Friday, July 29, 2011

Map Reduce Example in F#

A while back I blogged about the canonical map reduce example (as seen in the Hadoop user manual) of counting words. Today I noticed that an alias for F#'s List.fold function is List.reduce*. I had already seen, so I put two and two together, and pretty soon I had a tiny program up and running in F# Interactive. Enjoy:
/// maps an input into a tuple of input and count
let mapper x =
(x, 1)

/// reduces a list of input and count tuples, summing the counts
let reducer (a:(string * int) list) (x:string * int) =
if List.length a > 0 && fst (List.head a) = fst x then
(fst (List.head a), snd (List.head a) + snd x)::List.tail a

/// maps the mapper function over a list of input
let map xs = (mapper) xs

/// maps the reducer function over a list of input and count tuples
let reduce (xs:(string * int) list) =
List.fold (reducer) [] xs

/// maps the input, sorts the intermediate data, and reduces the results
let mapReduce xs =
map xs
|> List.sort
|> reduce

It turns out the functional programming appears to be made for this pattern!

Monday, July 25, 2011


If you're stuck trying to get WCF to play nicely with a FaultException<T> where T is a custom System.Exception-derived type, you may be interested to know that the exception needs to have this protected constructor in order to work as expected:
public class NotFoundException : ApplicationException {
public NotFoundException() {

protected NotFoundException(SerializationInfo info, StreamingContext context)
:base(info, context) {
Without it, WCF will not deserialize your custom exception properly, and you'll (at best) be able to catch a non-generic FaultException (with the rather unhelpful reason of "The creator of this fault did not specify a Reason."

Sunday, July 24, 2011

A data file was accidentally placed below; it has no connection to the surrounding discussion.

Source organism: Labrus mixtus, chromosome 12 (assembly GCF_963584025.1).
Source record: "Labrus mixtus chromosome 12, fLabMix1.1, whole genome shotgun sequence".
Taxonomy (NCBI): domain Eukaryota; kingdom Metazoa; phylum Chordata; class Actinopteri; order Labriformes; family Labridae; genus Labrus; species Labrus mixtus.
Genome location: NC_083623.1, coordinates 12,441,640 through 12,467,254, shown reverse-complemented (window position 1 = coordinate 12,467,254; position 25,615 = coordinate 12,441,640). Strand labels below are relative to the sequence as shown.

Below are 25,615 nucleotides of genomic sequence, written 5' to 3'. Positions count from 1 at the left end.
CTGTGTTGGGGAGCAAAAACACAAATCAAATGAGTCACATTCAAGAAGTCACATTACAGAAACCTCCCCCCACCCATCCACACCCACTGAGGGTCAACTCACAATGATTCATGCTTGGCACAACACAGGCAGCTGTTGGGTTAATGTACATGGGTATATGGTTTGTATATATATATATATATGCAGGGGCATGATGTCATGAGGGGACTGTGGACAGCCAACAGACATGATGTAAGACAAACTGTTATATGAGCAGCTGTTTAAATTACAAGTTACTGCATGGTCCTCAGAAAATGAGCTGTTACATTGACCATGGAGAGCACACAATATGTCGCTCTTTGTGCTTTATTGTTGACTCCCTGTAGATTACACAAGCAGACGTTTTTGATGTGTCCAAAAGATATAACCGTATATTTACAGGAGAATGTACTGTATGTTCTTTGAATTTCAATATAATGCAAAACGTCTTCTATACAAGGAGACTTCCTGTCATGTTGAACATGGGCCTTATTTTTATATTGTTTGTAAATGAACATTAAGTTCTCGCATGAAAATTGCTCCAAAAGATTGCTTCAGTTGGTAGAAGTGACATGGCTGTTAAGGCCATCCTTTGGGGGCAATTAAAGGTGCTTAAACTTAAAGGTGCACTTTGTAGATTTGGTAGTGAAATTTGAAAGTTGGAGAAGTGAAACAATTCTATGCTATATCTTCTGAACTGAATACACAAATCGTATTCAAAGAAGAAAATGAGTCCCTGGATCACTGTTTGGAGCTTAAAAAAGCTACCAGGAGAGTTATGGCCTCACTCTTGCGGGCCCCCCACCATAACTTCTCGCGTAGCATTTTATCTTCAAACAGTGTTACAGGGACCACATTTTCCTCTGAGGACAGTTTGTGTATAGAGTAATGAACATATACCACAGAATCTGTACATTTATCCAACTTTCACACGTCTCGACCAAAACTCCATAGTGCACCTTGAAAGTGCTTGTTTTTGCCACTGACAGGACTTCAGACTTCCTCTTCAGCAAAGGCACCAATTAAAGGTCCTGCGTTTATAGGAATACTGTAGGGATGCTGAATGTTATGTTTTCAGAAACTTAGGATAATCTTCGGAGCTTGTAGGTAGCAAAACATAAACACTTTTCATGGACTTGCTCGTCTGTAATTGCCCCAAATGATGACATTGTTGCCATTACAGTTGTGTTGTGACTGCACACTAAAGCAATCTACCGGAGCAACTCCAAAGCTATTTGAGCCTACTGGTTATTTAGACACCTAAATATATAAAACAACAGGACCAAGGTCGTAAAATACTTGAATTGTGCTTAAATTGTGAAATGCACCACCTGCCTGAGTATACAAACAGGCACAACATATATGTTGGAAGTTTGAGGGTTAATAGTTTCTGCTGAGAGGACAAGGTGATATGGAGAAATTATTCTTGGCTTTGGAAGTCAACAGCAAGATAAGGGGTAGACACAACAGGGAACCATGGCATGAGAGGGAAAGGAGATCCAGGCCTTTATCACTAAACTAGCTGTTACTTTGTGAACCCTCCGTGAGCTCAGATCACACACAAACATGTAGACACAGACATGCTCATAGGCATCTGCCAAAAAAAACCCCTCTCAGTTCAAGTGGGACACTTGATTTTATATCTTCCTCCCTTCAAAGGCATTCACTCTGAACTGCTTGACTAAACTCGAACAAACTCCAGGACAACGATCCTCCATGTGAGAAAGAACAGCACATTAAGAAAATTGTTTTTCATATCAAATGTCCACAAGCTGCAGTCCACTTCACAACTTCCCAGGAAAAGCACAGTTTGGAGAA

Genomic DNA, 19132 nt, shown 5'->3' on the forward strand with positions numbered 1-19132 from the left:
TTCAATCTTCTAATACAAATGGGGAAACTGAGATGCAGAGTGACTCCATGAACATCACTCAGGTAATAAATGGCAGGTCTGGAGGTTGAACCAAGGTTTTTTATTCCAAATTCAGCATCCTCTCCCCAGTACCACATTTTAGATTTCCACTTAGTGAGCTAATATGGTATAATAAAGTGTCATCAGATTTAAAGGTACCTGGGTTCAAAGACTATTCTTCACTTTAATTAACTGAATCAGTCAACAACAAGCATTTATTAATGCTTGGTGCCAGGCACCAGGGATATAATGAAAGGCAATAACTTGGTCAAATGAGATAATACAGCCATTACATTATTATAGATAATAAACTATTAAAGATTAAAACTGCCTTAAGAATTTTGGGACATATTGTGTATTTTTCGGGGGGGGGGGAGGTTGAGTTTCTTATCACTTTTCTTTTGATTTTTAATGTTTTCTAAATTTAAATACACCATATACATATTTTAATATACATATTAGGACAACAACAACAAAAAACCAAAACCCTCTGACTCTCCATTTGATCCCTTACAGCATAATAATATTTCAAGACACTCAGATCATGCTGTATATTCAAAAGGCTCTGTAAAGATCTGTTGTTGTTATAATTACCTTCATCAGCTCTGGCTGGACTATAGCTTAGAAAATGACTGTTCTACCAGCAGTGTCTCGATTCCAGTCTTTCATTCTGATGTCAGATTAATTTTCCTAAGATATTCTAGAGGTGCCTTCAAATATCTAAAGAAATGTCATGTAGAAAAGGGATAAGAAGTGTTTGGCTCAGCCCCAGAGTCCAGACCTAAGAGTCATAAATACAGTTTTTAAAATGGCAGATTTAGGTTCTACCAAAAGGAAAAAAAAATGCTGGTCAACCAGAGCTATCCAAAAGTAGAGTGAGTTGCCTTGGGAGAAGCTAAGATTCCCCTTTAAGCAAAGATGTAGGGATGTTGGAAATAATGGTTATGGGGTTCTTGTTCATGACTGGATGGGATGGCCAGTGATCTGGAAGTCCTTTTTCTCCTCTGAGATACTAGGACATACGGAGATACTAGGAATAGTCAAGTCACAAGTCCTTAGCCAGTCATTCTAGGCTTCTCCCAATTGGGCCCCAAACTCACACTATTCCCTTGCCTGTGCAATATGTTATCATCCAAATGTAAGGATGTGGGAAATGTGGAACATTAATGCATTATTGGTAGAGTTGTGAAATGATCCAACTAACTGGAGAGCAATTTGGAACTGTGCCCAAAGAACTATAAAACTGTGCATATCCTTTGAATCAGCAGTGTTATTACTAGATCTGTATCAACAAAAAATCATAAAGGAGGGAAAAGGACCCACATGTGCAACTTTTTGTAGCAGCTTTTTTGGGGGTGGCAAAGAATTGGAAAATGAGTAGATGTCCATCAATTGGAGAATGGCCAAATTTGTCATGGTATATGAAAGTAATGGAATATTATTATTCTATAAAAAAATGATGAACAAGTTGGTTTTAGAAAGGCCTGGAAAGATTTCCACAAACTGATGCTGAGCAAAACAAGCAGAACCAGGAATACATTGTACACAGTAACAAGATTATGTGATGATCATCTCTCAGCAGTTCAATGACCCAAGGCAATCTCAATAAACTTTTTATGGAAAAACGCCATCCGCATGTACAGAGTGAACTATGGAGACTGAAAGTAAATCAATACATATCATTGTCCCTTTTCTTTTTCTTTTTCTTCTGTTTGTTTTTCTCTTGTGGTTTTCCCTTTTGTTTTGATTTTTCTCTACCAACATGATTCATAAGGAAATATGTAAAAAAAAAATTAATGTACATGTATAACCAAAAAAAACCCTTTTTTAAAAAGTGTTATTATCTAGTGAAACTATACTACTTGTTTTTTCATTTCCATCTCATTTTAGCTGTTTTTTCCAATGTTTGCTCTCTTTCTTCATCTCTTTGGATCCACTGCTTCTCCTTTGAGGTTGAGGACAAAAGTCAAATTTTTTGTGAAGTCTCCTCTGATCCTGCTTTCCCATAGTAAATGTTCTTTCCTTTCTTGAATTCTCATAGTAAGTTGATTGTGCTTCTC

Don't expect a great answer from me as to what constitutes a monad; there's already a good question/answer on Stack Overflow.

Basically, it's a bit of glue that joins two functions together. I decided to write one for myself in C# to see what it would look like without any syntactic sugar that other languages might provide:

public static class Binding {
public static Func<TInput, TOutput> Bind<TInput, TIntermediate, TOutput>(Func<TInput, TIntermediate> left, Func<TIntermediate, TOutput> right) {
return arg => right(left(arg));

It's designed so that the output of left "flows" into the input of right. The output of the rightmost function is returned to the caller as the result of the expression. Here are two functionally equivalent examples (one written normally, and the other with monads):
Func<string, IEnumerable<char>> js = s => s.Select(c => c - '0').Where(i => i % 2 == 0).Select(i => (char)(i + 'a')).Select(c => Char.ToUpper(c));

Func<string, IEnumerable<char>> ks = Binding.Bind<IEnumerable<char>, IEnumerable<int>, IEnumerable<char>>(
k1 => k1.Select(c => c - '0'),
Binding.Bind, IEnumerable<int>, IEnumerable<char>>(
k2 => k2.Where(i => i % 2 == 0),
Binding.Bind<IEnumerable<int>, IEnumerable<char>, IEnumerable<char>>(
k3 => k3.Select(i => (char)(i + 'a')),
k4 => k4.Select(c => Char.ToUpper(c)))));

Check that they work as expected:
Debug.Assert(ks("0123456789").SequenceEqual(new char[] {'A','C','E','G','I'}));